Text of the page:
Luke DeCock

Stadium renovations attest to Duke’s football ambition

Duke cornerback Breon Borders (31) and Duke safety DeVon Edwards (27) upend NCCU's Jalen Wilkes (9).
Duke cornerback Breon Borders (31) and Duke safety DeVon Edwards (27) upend NCCU's Jalen Wilkes (9).

The tunnel Duke’s players walk through to enter Wallace Wade Stadium used to open onto a six-lane running track, a metaphorical moat around the football field. Saturday, they stepped straight onto grass, surrounded on both sides by new seats that creep all the way down to the surface, one of many changes to the venerable old bowl.

“When I first stepped in there, it felt like a new stadium,” said Duke wide receiver Max McCaffrey, a senior. “We’re all really appreciative of the people who came before us to make this happen.”

Saturday’s comfortable 55-0 win over N.C. Central, moving Duke to 2-0 after a win at Tulane last Thursday, was the first home game after an offseason of change as Wallace Wade started to catch up with the improvements the football team has made there in recent years.

The track is gone, the seats edge closer to a field newly named after the Brooks family of benefactors, steel beams climb into the sky where the medical building that served as a press box once stood and the gargantuan new scoreboard looms over the field. Other than the new and somewhat incongruous shrubbery in the end zones, it all looks and feels bigger. Better.

By this time next year, the Blue Devil Tower currently under construction is supposed to be finished, four stories of suites and press accommodations that will complete Wallace Wade’s transformation from throwback to modern ACC stadium, the same trajectory as the team.

“All of this stuff, and a football game, too,” Duke coach David Cutcliffe said. “I couldn’t help during pregame, this running through my mind: The theme for this program is gratitude.”

Saturday’s game was technically a sellout, with all 33,941 tickets distributed, if not used. Still, it was a strong crowd by any standard and a veritable rush to the gates by the standards of Duke’s not-too-distant past.

Those dark days of Duke continue to fade into distant memory. Yahoo! columnist Pat Forde recently ranked the five worst college football programs of all time. Duke was not among them. Only a few years ago, it would have been on anyone’s list, and might have topped most.

In 2008, Duke won a lawsuit by insisting any other team would be a suitable replacement opponent as the Blue Devils backed out of a series with Louisville, essentially declaring its own irrelevance. Now, next season’s visit to Louisville will be an eagerly anticipated ACC matchup. (The Cardinals are scheduled for a return visit to Durham in 2021, by which time the novelty of these current renovations to Wallace Wade will also be fading into memory.)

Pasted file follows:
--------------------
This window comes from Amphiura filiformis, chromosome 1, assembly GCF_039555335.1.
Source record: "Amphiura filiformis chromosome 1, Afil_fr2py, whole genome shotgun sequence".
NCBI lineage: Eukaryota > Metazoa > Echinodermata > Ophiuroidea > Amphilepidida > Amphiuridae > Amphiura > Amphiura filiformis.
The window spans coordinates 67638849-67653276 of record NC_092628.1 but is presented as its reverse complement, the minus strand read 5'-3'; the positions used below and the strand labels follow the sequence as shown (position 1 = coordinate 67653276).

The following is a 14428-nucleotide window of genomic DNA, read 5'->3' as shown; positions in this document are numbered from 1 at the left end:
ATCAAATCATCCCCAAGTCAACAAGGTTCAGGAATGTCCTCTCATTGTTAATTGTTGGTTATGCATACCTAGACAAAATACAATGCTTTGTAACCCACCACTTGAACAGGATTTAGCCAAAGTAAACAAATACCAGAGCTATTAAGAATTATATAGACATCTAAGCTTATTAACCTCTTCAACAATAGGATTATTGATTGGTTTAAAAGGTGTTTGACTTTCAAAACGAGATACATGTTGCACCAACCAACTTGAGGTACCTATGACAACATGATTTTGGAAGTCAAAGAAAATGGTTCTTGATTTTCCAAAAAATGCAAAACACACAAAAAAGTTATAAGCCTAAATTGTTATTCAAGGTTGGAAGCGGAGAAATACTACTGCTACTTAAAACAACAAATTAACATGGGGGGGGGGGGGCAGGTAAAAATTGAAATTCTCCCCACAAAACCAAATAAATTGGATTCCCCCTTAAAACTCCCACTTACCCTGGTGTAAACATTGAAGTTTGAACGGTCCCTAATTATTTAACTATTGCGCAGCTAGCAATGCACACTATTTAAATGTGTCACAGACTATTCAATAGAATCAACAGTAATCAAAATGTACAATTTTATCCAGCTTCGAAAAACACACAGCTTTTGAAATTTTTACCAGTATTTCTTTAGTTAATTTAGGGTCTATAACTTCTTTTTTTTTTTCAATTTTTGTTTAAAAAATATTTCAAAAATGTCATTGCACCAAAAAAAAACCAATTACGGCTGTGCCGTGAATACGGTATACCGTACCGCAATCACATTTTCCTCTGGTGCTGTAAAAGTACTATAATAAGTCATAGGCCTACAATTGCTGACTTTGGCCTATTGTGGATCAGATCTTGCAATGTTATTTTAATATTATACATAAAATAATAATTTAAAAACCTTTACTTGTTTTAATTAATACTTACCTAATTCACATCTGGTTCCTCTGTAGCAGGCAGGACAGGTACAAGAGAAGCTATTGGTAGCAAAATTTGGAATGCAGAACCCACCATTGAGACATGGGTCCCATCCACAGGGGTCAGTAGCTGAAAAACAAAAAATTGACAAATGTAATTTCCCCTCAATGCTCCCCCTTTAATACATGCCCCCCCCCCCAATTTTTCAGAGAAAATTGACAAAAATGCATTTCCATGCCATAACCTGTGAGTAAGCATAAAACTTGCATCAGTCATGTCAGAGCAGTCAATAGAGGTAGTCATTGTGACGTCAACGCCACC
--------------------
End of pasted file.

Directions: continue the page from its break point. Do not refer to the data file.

Many words have been written about the progress Duke has made on the football field, and three straight bowl appearances and a spot in the ACC Championship Game certainly attest to that, but tangible evidence in the form of facility improvements has been slower to develop.

It’s coming now, from the 4-year-old indoor facility just south of the stadium to the new construction at Wallace Wade rising above it. Duke defensive end Kyler Brown, a redshirt senior, is old enough to have the “before” pictures etched in his brain, so he can appreciate what it looks like now.

“It definitely is different,” Brown said. “Once they get that press box finished, it’ll totally be different, too.”

Central is a program on the rise as well, although it was hard to tell from the way Duke dominated Saturday. It was what you would expect against an FCS team from a program of Duke’s current status, the infrastructure rising over the field underlining that point as well as anything, although perhaps not as well as one of the videos shown on the new scoreboard.

It interspersed football highlights with construction footage, big hits with bulldozers, catches with cranes, progress with progress.

DeCock:, @LukeDeCock, 919-829-8947